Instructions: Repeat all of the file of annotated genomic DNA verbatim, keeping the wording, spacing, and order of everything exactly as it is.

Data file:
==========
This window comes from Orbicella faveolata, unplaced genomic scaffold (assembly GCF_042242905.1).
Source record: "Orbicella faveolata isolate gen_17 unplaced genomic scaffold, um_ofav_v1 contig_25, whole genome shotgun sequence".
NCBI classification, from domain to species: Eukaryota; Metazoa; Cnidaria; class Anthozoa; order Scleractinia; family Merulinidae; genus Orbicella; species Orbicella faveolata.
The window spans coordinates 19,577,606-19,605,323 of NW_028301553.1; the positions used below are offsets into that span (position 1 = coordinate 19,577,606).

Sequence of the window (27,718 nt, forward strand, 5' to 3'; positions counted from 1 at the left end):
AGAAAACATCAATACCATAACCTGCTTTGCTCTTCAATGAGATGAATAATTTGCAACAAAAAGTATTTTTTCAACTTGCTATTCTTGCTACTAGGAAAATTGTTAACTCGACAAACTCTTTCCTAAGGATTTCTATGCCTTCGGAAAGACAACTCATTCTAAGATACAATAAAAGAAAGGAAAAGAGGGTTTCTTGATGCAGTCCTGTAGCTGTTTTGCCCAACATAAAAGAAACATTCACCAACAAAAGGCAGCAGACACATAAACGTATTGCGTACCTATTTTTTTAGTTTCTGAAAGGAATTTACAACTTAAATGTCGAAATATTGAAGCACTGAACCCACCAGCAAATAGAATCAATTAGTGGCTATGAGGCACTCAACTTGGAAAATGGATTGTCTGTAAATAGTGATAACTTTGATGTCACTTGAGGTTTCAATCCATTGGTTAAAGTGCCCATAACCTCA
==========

This window comes from Orbicella faveolata, unplaced genomic scaffold (assembly GCF_042242905.1).
Source record: "Orbicella faveolata isolate gen_17 unplaced genomic scaffold, um_ofav_v1 contig_25, whole genome shotgun sequence".
NCBI classification, from domain to species: Eukaryota; Metazoa; Cnidaria; class Anthozoa; order Scleractinia; family Merulinidae; genus Orbicella; species Orbicella faveolata.
The window spans coordinates 19,577,606-19,605,323 of NW_028301553.1; the positions used below are offsets into that span (position 1 = coordinate 19,577,606).

Sequence of the window (27,718 nt, forward strand, 5' to 3'; positions counted from 1 at the left end):
AGAAAACATCAATACCATAACCTGCTTTGCTCTTCAATGAGATGAATAATTTGCAACAAAAAGTATTTTTTCAACTTGCTATTCTTGCTACTAGGAAAATTGTTAACTCGACAAACTCTTTCCTAAGGATTTCTATGCCTTCGGAAAGACAACTCATTCTAAGATACAATAAAAGAAAGGAAAAGAGGGTTTCTTGATGCAGTCCTGTAGCTGTTTTGCCCAACATAAAAGAAACATTCACCAACAAAAGGCAGCAGACACATAAACGTATTGCGTACCTATTTTTTTAGTTTCTGAAAGGAATTTACAACTTAAATGTCGAAATATTGAAGCACTGAACCCACCAGCAAATAGAATCAATTAGTGGCTATGAGGCACTCAACTTGGAAAATGGATTGTCTGTAAATAGTGATAACTTTGATGTCACTTGAGGTTTCAATCCATTGGTTAAAGTGCCCATAACCTCA